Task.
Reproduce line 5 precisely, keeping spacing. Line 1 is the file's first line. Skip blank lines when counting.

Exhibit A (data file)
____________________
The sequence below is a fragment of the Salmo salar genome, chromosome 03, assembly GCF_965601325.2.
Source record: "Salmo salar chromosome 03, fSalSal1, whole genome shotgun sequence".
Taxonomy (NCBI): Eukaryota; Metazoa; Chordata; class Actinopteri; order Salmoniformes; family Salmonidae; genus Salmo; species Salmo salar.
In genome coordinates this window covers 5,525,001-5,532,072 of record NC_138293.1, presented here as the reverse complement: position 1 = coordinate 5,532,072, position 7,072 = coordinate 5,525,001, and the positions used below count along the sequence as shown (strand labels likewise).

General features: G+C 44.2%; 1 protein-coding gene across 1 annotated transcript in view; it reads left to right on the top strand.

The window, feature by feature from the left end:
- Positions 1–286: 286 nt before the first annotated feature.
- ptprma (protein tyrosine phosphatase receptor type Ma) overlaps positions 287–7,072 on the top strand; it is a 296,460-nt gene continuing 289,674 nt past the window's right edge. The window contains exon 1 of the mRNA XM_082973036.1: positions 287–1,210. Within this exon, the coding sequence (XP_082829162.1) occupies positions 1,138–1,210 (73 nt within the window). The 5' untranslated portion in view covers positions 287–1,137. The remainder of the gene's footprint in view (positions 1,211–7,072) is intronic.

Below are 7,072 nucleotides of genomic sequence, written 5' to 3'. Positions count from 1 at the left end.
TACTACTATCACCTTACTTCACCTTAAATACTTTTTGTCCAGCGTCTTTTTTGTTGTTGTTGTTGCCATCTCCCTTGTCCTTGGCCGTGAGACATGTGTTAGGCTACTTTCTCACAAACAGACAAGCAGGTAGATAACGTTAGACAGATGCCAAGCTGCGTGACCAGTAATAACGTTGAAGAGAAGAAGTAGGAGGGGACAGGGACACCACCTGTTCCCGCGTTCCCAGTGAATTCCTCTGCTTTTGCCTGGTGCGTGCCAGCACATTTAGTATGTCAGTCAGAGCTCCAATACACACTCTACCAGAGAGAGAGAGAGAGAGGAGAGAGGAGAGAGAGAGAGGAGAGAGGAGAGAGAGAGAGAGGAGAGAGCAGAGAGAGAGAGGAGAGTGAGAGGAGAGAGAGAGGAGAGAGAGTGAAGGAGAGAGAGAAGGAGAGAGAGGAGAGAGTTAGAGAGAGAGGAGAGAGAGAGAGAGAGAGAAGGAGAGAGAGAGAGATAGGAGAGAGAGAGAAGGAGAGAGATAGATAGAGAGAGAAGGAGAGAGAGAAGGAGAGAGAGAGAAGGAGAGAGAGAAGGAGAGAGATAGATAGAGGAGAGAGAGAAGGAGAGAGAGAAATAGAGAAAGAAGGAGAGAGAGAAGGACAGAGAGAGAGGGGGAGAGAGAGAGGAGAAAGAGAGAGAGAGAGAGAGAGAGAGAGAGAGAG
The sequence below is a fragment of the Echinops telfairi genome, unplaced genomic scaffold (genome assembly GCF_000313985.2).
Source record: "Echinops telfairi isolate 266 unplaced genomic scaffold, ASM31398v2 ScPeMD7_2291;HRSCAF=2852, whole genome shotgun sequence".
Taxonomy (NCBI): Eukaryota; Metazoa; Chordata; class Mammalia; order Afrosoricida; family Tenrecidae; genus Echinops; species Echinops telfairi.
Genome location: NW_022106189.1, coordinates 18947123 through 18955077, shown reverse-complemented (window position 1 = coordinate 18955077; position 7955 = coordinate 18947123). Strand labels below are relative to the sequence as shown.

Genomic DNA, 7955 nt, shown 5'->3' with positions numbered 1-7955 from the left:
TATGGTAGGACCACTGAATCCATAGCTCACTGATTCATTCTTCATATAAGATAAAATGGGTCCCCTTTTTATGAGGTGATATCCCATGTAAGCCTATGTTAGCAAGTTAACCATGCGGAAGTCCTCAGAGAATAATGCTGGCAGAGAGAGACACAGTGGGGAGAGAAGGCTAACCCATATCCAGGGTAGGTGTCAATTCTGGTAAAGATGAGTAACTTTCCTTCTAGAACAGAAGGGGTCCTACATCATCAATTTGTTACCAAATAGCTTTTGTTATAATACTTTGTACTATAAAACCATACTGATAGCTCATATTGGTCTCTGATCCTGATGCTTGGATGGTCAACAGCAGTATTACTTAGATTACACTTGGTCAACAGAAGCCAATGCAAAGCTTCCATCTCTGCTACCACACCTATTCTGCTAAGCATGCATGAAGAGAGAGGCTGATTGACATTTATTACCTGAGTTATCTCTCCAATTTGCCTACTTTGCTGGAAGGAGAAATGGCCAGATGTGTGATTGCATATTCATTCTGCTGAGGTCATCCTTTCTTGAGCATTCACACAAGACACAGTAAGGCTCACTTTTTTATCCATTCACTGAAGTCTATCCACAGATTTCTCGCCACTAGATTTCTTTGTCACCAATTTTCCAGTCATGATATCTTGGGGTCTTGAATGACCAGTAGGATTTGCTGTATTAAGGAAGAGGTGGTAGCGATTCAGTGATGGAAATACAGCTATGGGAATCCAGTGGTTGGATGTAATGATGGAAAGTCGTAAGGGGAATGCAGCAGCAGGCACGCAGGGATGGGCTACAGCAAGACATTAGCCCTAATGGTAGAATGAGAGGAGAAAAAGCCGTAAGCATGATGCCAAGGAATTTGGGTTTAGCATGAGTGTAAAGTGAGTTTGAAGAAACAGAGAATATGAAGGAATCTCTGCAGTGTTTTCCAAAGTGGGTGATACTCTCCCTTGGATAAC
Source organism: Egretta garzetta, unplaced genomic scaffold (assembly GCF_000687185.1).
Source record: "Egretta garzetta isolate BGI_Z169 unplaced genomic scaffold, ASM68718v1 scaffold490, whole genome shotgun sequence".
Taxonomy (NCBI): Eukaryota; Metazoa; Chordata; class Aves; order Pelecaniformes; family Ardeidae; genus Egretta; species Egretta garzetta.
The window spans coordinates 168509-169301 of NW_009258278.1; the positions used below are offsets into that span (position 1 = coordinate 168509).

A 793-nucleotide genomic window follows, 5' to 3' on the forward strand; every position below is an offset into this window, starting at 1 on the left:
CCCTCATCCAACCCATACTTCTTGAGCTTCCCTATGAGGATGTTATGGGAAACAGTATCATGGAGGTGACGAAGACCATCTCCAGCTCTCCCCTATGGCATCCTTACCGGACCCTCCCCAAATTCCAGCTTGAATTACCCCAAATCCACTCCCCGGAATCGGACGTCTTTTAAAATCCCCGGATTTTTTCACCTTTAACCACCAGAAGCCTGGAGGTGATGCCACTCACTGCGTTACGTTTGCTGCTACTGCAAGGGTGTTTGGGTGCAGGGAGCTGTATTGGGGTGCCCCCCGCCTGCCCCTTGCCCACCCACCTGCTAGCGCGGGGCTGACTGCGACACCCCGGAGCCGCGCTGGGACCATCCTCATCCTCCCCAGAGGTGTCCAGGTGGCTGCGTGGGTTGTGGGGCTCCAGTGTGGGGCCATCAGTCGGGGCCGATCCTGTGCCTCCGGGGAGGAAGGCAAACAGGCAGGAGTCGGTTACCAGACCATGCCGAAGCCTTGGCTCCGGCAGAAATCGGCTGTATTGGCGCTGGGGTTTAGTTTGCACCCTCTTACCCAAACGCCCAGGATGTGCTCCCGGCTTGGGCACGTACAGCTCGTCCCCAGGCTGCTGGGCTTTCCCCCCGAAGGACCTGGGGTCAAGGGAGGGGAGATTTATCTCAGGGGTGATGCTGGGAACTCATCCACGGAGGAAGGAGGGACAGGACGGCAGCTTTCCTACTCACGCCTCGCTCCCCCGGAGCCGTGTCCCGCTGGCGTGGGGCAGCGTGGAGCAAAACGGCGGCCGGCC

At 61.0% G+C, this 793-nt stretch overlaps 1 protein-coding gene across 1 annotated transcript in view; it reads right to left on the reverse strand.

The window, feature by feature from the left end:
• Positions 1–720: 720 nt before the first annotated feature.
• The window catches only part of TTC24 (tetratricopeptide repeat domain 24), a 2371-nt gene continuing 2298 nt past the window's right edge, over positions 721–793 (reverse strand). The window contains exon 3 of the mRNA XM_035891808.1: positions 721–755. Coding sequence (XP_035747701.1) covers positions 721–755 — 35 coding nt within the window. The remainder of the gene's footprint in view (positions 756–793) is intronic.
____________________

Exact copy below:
General features: G+C 44.2%; 1 protein-coding gene across 1 annotated transcript in view; it reads left to right on the top strand.